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Musings on bass fret noise- How do you feel about it?

Discussion in 'Bass' started by jmm22, Nov 16, 2010.

  1. jmm22

    jmm22 Guest

    I have been getting good general tones from recording my acoustic bass guitar, however, the action was factory set, and was high. I finally got around to dropping the string height somewhat, and of course the playing comfort is increased, but I am getting more fret buzz. Frankly, it is not objectionable when just playing, but I am curious to hear the perspective of others about how intermittent and perhaps light bass fret buzz affects a recording, say in the blues acoustic rock genre. Any thoughts are welcome. I am also curious to know if minor fret buzz is heard or regarded differently to the engineer depending on whether the bass is acoustic or electric.
     
  2. TheJackAttack

    TheJackAttack Distinguished Member

    Fretless is the way to go for bass. Just my opinion. As to whether fret buzz is heard in a recording will be a function of the frequency of the buzz versus the surrounding sounds and the volume of the buzz. I wouldn't want to hear any personally. YMMV
     
  3. jmm22

    jmm22 Guest

    I may have overstated the kind of fret buzz I am talking about. Of course any continuous buzz is not good, but I am talking about that more subtle initial zing from a hard attack, that settles down almost immediately. In fact, I am not sure if one can play bass with any kind of real intensity and not get some initial fret sound either of the string making contact with the fret, or that moment just before the eliptical pattern settles enough to clear all frets. And just as obviously, any kind of slap technique must involve fret noise to some degree.
     
  4. TheJackAttack

    TheJackAttack Distinguished Member

    I guess I'd have to hear the tonal color of the buzz. Generally extra noise on bass is frowned upon with the advanced musicians but it's awful hard to get rid of altogether as heard on even Julian Bream or a Romero (pick one). My primary guitar experience is in (of course) classical but my wife is a fine classical bass player so I'm not wholly ignorant. Just mostly. After all, if you can hear the strings the brass aren't doing their job ;-)

    When Dave or Jeemy checks into this thread they'll have some good info for you.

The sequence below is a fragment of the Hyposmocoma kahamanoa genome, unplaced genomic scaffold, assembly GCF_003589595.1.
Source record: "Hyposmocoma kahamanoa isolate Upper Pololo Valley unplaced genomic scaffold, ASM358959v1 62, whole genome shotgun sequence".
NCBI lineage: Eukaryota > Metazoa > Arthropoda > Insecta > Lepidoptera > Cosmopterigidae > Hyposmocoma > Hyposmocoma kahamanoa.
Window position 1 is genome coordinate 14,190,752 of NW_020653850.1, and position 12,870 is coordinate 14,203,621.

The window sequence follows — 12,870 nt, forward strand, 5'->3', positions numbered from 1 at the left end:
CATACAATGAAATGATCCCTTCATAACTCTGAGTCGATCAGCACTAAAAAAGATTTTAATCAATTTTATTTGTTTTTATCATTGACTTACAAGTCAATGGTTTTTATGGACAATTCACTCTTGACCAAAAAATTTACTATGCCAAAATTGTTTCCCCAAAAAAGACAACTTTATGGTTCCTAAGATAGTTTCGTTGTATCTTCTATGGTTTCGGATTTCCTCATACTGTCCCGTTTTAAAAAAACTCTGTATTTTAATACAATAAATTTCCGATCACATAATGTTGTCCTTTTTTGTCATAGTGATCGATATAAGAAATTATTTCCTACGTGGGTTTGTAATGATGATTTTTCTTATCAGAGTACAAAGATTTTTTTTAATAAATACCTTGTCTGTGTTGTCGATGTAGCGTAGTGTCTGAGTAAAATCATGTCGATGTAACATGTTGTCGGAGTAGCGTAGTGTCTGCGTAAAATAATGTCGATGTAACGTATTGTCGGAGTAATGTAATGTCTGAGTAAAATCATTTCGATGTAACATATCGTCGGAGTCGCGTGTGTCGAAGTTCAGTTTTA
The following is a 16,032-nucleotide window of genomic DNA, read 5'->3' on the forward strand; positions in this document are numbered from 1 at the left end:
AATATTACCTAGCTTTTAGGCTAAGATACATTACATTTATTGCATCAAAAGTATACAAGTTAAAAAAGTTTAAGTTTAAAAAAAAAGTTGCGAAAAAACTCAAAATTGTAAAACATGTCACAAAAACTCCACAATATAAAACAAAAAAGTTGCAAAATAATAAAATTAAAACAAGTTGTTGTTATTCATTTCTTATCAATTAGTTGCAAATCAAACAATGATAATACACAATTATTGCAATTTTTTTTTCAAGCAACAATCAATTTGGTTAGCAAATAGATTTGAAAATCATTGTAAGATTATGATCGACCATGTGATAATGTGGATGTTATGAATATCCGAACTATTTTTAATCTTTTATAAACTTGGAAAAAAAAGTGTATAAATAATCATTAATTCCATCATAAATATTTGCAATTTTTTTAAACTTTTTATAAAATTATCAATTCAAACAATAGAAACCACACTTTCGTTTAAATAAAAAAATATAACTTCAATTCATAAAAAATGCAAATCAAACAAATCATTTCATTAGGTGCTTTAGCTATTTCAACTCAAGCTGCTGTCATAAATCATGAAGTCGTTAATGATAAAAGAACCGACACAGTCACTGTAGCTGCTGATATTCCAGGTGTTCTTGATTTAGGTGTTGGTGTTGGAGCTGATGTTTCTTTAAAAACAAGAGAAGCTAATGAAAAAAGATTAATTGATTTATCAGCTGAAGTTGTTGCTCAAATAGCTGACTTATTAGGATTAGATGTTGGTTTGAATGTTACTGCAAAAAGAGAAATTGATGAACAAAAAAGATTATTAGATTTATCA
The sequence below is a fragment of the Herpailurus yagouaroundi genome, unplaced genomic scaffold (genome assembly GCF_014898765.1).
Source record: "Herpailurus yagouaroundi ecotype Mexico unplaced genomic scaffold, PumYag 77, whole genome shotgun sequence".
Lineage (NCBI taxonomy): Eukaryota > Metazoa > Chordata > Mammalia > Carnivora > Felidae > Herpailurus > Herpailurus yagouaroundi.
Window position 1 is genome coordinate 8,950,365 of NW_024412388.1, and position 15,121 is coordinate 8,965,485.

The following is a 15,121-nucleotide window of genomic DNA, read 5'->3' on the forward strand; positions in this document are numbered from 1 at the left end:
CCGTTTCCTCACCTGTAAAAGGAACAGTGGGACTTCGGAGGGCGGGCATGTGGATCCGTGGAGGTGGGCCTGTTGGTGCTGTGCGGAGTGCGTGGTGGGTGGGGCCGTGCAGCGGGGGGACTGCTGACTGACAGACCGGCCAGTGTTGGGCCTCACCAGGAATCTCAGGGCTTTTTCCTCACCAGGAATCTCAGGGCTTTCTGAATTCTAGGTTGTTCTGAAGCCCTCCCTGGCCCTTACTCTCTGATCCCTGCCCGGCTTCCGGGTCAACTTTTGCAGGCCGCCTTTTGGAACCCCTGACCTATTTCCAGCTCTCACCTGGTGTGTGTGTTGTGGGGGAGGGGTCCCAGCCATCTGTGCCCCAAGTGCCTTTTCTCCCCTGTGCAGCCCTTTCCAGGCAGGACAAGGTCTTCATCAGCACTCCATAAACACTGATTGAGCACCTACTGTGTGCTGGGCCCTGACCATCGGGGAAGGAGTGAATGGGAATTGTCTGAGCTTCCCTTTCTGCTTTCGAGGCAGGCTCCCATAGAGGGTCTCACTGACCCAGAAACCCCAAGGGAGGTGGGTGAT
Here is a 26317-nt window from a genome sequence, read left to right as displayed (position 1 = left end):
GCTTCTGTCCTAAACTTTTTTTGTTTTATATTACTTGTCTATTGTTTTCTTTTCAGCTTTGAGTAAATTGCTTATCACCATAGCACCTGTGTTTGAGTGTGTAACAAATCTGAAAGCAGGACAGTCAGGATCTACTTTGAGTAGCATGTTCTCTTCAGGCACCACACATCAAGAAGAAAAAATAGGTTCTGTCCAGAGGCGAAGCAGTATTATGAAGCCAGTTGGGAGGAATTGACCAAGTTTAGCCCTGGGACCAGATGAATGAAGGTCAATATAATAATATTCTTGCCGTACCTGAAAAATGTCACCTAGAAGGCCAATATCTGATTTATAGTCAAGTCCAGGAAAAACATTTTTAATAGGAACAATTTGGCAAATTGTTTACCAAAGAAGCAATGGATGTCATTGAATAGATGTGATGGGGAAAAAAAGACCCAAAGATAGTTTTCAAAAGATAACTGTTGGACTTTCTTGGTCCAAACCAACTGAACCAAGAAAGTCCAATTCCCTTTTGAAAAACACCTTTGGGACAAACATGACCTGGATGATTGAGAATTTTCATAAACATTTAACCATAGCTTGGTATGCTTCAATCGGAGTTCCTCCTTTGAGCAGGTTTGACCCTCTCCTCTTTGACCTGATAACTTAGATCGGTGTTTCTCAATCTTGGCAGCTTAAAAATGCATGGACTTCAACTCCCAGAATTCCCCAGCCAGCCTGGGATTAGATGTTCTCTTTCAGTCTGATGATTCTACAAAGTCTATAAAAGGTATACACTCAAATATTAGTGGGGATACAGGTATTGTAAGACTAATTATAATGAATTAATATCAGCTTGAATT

5. Davedog

    Davedog Distinguished Member

    Personally, I set up the studio basses to eliminate most buzzes of any kind, be they mechanical or electrical. This will usually put the action a bit higher for some players, but HEY! we're talking a few minutes tracking as opposed to several hours live......

    Action on a bass , is a fine line between string height, neck tilt, fret level, string tension, bridge height, and attack. If you're a real heavy thumper with the right hand, then a higher string height is the cure for buzz. Heavier string tension is also a good cure. Unfortunately, a lot of electric bass string manufacturers dont think too much about individual string tensions in their sets like the acoustic string guys do. Its a shame. You get a nice tension on the A and D string but the low E and the G are sloppy.....crap.....

    I digress.....

    In the studio, I use fretless and fretted basses. Also live but mostly fretted live simply because of the material.

    One thing that will effectively eliminate fret buzz in the studio is pickup height. You dont want them so low as to effect the reproduction of harmonics and fundamentals, but there is a place where you can get rid of those annoying little fret buzzes.

    Of course the over-all cure is solid technique. If you hit the strings so hard as to have that early string buzz then you are also diming the output which affects the tonal quality and the ability of the preamp to reproduce the fundamental at the strike. You dont want to have to wait for it to 'settle in' on the recording. You want the NOTE clear and clean no matter what setting you're using or style you're playing. Its a much easier task to get the bass to 'sit' in a mix when you're not repairing something from the start.

    I dont need to record bass with any sort of compression nor does either of the other regulars I record. We all have even smooth technique be it fingers, thumbs, picks, or American Liberty Dollars rounded off to a point(thats another story).

    So. A properly set up bass, properly played, Bob's yer uncle.

    Easy, huh.
     

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